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This article was written By John Atom on 24 Nov 2019, and is filed under Reviews.

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About John Atom

John Atom is two things: a molecular physicist by day and a devout cinephile by night. His love for Asian cinema started way back in high school when one rainy night he decided to pick up a rather peculiar-looking DVD of a movie called Oldboy... and he was hooked! Since then, he’s watched just about every Asian film he could get his hands on, and plans to continue doing so. More recently he’s developed a new interest in science fiction, particularly in the interdependence of science and SF, and how one may influence the other.

Parasite (South Korea, 2019)

An unfortunate truth of the movie culture is that constant buzz can often backfire. It happens every year. There are always one or two films for which critics raise expectations so impossibly high, that when they come out, they are bound to disappoint. Hence, it is a true delight when a movie comes along that not only meets those impossibly high expectations but exceeds them. Bong-Joon ho’s Parasite manages to do precisely that. Parasite has become an international sensation ever since its monumental achievement of winning the Palm D’or at the 2019 Cannes Film Festival, and as of the time of writing, it has grossed over $120 million worldwide. Parasite is undoubtedly one of the best films of the year, if not the decade, and while its attempt at social criticism tilts a bit towards the heavy handed, I have no doubt that it will become a film school curriculum staple.

The plot centers around the Kims, a family of basement dwellers who at the start of the film are struggling to make ends meet. In the very first scene, we see them stealing WiFi from a nearby business in order to complete a gig for a pizza company they’ve managed to get. The family catches a lucky break when the son, Ki-woo Kim (Choi Woo-shik) is able to find a job as an English tutor for the wealthy Park family. Soon after, the Kim family moves in on the Parks and each of them secures a job within the family: the father (Song Kang-ho) as Mr. Park’s chauffeur, the mother (Jang Hye-jin) as a housekeeper, and the daughter (Park So-dam) as an art teacher – all secured through rather nefarious tactics.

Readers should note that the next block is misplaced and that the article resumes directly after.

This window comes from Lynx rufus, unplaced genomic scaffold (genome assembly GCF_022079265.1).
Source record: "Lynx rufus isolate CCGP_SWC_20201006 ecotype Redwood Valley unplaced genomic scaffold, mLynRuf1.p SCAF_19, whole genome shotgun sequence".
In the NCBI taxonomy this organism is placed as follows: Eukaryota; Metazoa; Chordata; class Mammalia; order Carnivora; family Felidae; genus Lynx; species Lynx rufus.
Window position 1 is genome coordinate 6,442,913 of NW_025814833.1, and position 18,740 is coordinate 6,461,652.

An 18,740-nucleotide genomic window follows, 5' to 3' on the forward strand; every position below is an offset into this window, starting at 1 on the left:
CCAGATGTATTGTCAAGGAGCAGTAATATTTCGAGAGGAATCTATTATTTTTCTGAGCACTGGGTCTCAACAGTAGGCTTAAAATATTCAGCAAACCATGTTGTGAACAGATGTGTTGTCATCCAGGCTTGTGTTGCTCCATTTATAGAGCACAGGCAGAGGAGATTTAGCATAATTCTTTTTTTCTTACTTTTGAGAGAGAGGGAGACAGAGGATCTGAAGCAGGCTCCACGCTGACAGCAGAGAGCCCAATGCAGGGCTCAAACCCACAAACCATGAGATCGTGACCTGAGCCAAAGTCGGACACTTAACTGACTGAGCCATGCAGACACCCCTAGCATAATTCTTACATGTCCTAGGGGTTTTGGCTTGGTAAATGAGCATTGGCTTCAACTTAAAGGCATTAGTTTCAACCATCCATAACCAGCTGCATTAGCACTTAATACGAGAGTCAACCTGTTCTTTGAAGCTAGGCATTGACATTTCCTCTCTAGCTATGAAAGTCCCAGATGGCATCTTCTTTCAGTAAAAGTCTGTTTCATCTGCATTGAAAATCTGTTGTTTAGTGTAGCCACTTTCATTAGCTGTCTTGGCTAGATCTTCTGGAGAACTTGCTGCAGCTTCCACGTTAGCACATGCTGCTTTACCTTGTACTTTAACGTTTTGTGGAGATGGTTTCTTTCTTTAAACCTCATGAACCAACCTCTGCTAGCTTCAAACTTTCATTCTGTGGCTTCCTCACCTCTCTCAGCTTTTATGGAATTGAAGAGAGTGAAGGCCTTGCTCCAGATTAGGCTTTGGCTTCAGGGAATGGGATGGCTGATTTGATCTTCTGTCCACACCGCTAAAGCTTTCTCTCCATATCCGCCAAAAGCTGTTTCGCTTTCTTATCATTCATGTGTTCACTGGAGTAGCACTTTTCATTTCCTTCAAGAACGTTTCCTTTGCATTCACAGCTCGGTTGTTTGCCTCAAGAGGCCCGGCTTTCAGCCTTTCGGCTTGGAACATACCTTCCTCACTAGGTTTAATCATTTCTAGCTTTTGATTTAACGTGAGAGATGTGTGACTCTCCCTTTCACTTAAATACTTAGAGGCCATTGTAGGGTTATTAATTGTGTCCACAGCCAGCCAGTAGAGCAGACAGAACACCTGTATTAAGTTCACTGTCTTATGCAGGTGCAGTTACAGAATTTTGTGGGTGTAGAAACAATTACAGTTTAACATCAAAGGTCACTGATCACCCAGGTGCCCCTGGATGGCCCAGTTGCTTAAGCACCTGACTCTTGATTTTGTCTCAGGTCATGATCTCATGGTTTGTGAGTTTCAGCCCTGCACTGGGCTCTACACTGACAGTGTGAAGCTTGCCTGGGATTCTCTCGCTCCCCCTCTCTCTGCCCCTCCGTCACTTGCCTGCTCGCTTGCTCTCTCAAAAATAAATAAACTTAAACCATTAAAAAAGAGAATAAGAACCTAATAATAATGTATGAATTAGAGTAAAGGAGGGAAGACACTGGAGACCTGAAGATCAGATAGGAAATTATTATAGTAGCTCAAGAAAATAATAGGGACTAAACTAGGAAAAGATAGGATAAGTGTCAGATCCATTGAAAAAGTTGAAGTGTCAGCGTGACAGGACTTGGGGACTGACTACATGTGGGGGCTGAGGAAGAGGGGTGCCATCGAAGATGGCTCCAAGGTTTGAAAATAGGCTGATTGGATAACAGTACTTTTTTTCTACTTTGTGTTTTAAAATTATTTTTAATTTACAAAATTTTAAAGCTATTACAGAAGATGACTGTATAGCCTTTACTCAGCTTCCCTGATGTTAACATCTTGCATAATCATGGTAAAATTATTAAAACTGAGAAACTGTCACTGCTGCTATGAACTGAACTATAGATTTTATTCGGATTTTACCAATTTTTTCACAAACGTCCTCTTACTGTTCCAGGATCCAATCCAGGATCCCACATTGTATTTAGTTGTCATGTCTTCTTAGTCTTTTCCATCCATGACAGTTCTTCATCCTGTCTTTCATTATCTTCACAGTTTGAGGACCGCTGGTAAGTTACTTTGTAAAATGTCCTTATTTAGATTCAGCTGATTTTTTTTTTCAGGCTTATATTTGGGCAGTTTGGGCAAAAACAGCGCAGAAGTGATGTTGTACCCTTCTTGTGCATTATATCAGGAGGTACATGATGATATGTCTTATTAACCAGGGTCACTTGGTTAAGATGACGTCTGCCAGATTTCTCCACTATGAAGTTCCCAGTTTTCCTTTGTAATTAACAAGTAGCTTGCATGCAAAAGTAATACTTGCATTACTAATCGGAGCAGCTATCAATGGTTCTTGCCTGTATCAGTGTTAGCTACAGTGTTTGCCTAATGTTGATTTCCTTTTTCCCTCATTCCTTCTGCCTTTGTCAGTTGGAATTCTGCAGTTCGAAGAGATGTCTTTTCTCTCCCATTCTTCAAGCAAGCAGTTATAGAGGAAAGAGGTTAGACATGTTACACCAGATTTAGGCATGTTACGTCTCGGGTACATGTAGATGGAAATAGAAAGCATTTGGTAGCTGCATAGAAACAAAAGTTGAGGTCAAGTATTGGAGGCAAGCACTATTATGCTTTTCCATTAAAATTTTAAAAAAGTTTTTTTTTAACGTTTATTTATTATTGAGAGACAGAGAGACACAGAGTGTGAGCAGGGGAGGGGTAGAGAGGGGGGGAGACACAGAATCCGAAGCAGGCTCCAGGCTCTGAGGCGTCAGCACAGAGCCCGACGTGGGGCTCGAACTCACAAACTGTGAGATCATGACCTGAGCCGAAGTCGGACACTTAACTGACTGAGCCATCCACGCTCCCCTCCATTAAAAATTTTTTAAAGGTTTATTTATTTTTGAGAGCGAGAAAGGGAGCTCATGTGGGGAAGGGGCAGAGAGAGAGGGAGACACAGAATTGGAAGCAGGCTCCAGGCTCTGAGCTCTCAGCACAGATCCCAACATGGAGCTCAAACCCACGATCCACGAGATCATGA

For a while, the Kim family basks in the glory of their incredible luck. They dream that one day they might own a house just like that of the Parks. Ki-woo thinks he might marry the Parks’ daughter and live in that very house. It all seems possible. Bong gives his characters plenty of time to daydream for a better future, before he has everything go wrong, spiraling towards an inevitable heart-wrenching tragedy that demonstrates to the audience that his characters’ dreams are just that – dreams.

Here’s the thing: there’s not much that I can say about Parasite that has not already been said. Western critics have dissected the hell out of it, pointing out everything from Bong’s seamless blend of comedy and drama (which he does so well in all his films), to the poignant critique of class structures and late stage capitalism that lies in the foundations of Parasite. And I largely agree. This is an exceptional film on nearly every level. Song Kang-ho, a national treasure, gives one of the best performances of his career – and so do the rest of the actors who play his family members. The set designers and cinematographer have gone above and beyond to convey the sharp difference in class between the two families. One could watch the film on mute and still get the gist of what it is about.

Parasite is a nearly flawless film. Nearly so. But why only “nearly?” It’s a matter of opinion, of course, but at the risk of invoking people’s insatiable wrath, I’ll say that what makes this film shy away from perfection is its lack of nuance in the social commentary. There is no subtext in Parasite, only text. Bong has abandoned all forms of subtlety for an opportunity to clearly shout out the message of the movie, which is about class dynamics in the modern capitalistic world. In this respect, Parasite is clearly influenced by Akira Kurosawa’s 1963 film, High and Low, an influence that director Bong has openly acknowledged. High and Low shares quite a few elements with Parasite, most notably the use of vertical space to represent class, but unlike the latter, it tells a more ambiguous story with an open-ended conclusion. Kurosawa makes it clear that there are no easy answers, whereas Bong tries everything he can to offer an easy answer – or at least an obvious one. In this reviewer’s opinion, the former is more effective in inciting social discourse than the latter.

Nevertheless, 2019 is not 1963. Perhaps the needs of 2019 are not those of 1963, and perhaps (just perhaps) we can no longer afford open-endedness and two-tiered answers. Certainly, that’s what Bong thought, so his final message is a clear punch to the gut: A family like the Kims will never be like the Parks in our current state of socioeconomic stratification. Obvious or not, this is a message that will resonate with many.

The success of Parasite has not only made 2019 a good year for Bong Joon-ho, but for South Korean cinema in general. It put it on the world map like no other film has done before. It won the country’s first Palme D’or, and has a strong chance of winning the 2019 Oscar for Best Foreign Film, which would also be a first for South Korean cinema. I sincerely hope it does.